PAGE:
# Can a basis for an $n$ dimensional vector space consist of $n+1$ basis vectors?

Can a basis for an $$n$$ dimensional vector space consist of $$n+1$$ basis vectors?

I read that the set $$\{x^3-2,x+x^2,1,x\}$$ is a basis for the vector space polynomials of degree $$3$$ but I'm not exactly convinced.

• Isn’t dimension defined to be the cardinality of any basis?
– MPW
Mar 31, 2019 at 12:06
• The polynomials with degree at most $3$ form a space with dimension $4$ Mar 31, 2019 at 12:07
• It's a theorem, that if a vector space has a basis of $n$ vectors, then any basis of that space must also have $n$ vectors. This allows the unambiguous definition of $n$ as the "dimension" of that space. Mar 31, 2019 at 12:16
• Polynomials of degree $n$ are not a vector space. Only polynomials of degree $\le n$. Mar 31, 2019 at 12:42

The cardinality of a basis is always equal to the dimension of the space, so a basis of a $$n-$$dimensional space has exactly $$n$$ elements.

Note that the space of polynomial of degree $$\leq 3$$ is a space of dimension $$4$$ (its canonical basis is $$(1, X, X^2, X^3)$$).

A set of $$\ n+1\$$ vectors in a $$\ n\$$-dimensional vector space is always linear dependent, hence cannot form a base.

By definiton, an $$n$$ dimensional vector space $$V$$ means that any basis of $$V$$ has cardinality $$n$$. So, an $$n$$-dimensional vector space cannot have a basis of cardinality $$n+1$$. In your case, the vector space you are looking at has a basis of cardinality $$4$$ ,i.e., $$\{1,x,x^2,x^3\}$$ and so all the bases of the vector space of all polynomials of degree $$\leq 3$$ have cardinality $$4$$.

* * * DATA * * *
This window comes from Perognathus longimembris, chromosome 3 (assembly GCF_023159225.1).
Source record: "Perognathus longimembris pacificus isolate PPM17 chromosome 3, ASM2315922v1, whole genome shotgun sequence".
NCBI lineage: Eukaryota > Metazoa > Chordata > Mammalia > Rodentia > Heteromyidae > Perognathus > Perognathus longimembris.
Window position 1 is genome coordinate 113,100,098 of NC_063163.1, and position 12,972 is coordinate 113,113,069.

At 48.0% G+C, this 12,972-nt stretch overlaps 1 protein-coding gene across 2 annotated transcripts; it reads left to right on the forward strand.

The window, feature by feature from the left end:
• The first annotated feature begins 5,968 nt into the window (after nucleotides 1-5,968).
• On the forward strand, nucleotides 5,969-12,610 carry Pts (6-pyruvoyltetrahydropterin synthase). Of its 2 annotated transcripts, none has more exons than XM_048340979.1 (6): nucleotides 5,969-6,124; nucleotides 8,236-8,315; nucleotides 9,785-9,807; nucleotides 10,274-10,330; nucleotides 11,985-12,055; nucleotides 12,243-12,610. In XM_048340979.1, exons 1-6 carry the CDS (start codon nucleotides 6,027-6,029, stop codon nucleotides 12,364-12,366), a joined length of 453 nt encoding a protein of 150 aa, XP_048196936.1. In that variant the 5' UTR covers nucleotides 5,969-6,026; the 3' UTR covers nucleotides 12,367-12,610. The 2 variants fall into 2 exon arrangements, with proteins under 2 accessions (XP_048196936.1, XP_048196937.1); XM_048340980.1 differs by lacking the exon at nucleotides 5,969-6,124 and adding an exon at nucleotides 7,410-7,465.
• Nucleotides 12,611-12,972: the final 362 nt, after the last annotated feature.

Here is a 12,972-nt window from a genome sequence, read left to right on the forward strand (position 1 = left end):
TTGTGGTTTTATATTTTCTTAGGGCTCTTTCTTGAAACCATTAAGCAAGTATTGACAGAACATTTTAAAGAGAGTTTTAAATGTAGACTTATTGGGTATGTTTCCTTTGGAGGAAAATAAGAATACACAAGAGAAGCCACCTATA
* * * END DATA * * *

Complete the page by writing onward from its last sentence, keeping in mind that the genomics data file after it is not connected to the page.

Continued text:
To convince you that the set $$\{x^{3}-2,x+x^{2},1,x\}$$ is indeed a basis, it is sufficient to check that the set is linearly independent.

To show this, let $$a_{0}(x^{3}-2)+a_{1}(x+x^{2})+a_{2}(1)+a_{3}x=0$$ and prove that the scalars $$a_{0}=a_{1}=a_{2}=a_{3}=0$$.

PS: I am also assuming that the coefficients of the polynomials are in some ring.

The problem is to understand what exactly the dimension of a vector space is. I'll recall this result, which is the basis for the notion of dimension:

Let $$V$$ be a finite-dimensional space. All bases of $$V$$ have the same number of elements. Furthermore, the following numbers are the same:

1. The minimal number of elements in a generating family for $$V$$.
2. The maximal number of elements in a linearly independent family of vectors in $$V$$.
3. The number of elements in a basis for $$V$$.